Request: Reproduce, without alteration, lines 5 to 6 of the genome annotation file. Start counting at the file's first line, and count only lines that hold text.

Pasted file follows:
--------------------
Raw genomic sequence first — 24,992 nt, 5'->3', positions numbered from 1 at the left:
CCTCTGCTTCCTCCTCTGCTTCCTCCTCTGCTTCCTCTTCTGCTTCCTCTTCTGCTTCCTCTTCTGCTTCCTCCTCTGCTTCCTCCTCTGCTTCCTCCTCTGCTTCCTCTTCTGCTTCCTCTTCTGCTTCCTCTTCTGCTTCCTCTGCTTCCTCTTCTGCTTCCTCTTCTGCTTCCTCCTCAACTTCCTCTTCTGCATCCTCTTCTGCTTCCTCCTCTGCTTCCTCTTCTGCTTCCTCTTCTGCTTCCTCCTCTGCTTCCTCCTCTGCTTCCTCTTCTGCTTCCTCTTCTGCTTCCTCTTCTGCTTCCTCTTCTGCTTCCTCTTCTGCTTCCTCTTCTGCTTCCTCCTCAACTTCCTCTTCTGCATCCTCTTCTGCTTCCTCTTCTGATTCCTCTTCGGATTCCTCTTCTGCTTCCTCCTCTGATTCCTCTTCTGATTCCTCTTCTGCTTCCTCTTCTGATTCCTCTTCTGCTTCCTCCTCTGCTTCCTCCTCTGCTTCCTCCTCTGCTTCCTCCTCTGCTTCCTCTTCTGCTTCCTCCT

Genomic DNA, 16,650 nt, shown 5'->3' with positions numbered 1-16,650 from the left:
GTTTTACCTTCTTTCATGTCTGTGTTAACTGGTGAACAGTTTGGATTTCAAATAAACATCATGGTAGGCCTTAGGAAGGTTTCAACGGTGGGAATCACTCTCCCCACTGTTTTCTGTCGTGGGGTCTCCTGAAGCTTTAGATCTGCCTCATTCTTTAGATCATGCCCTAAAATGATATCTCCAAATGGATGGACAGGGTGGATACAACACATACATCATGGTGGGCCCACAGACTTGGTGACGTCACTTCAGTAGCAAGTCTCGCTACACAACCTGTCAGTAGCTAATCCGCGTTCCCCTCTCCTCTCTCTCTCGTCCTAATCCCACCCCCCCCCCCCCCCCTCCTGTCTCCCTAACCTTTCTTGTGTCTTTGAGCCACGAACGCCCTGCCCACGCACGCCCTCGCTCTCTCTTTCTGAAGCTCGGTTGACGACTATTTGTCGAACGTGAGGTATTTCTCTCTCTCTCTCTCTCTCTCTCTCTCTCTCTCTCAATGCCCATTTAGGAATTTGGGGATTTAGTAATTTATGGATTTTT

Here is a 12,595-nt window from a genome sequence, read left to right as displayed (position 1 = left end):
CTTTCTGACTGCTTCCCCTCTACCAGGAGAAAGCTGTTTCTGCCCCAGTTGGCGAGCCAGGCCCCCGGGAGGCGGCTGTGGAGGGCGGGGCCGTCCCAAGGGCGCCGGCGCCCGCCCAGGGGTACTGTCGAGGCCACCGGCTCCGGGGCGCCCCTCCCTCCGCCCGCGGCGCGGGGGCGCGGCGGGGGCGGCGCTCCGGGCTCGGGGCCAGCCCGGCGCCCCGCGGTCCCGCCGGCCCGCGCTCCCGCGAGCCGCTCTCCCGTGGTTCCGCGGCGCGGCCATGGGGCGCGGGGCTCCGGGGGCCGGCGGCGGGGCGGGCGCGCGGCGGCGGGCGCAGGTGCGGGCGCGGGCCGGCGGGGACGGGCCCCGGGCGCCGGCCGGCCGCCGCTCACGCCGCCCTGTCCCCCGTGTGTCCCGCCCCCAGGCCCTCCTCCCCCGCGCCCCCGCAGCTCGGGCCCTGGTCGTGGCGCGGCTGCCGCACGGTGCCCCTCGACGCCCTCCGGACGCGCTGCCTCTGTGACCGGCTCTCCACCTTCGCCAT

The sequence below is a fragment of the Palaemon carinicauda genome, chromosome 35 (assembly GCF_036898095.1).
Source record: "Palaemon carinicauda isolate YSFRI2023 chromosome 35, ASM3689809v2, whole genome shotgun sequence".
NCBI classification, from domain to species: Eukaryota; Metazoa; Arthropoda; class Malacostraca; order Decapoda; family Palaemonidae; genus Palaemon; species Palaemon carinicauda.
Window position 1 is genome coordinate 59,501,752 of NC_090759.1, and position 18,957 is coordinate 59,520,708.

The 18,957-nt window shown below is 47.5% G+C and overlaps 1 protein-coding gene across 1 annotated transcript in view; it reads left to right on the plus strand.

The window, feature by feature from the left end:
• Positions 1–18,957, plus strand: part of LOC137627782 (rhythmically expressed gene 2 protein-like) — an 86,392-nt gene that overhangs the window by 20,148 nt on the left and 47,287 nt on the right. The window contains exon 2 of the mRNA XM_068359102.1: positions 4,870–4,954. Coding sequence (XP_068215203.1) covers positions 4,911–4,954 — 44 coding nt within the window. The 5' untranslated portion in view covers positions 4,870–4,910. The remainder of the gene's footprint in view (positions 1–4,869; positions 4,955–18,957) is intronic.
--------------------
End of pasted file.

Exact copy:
Here is a 12,595-nt window from a genome sequence, read left to right as displayed (position 1 = left end):
CTTTCTGACTGCTTCCCCTCTACCAGGAGAAAGCTGTTTCTGCCCCAGTTGGCGAGCCAGGCCCCCGGGAGGCGGCTGTGGAGGGCGGGGCCGTCCCAAGGGCGCCGGCGCCCGCCCAGGGGTACTGTCGAGGCCACCGGCTCCGGGGCGCCCCTCCCTCCGCCCGCGGCGCGGGGGCGCGGCGGGGGCGGCGCTCCGGGCTCGGGGCCAGCCCGGCGCCCCGCGGTCCCGCCGGCCCGCGCTCCCGCGAGCCGCTCTCCCGTGGTTCCGCGGCGCGGCCATGGGGCGCGGGGCTCCGGGGGCCGGCGGCGGGGCGGGCGCGCGGCGGCGGGCGCAGGTGCGGGCGCGGGCCGGCGGGGACGGGCCCCGGGCGCCGGCCGGCCGCCGCTCACGCCGCCCTGTCCCCCGTGTGTCCCGCCCCCAGGCCCTCCTCCCCCGCGCCCCCGCAGCTCGGGCCCTGGTCGTGGCGCGGCTGCCGCACGGTGCCCCTCGACGCCCTCCGGACGCGCTGCCTCTGTGACCGGCTCTCCACCTTCGCCAT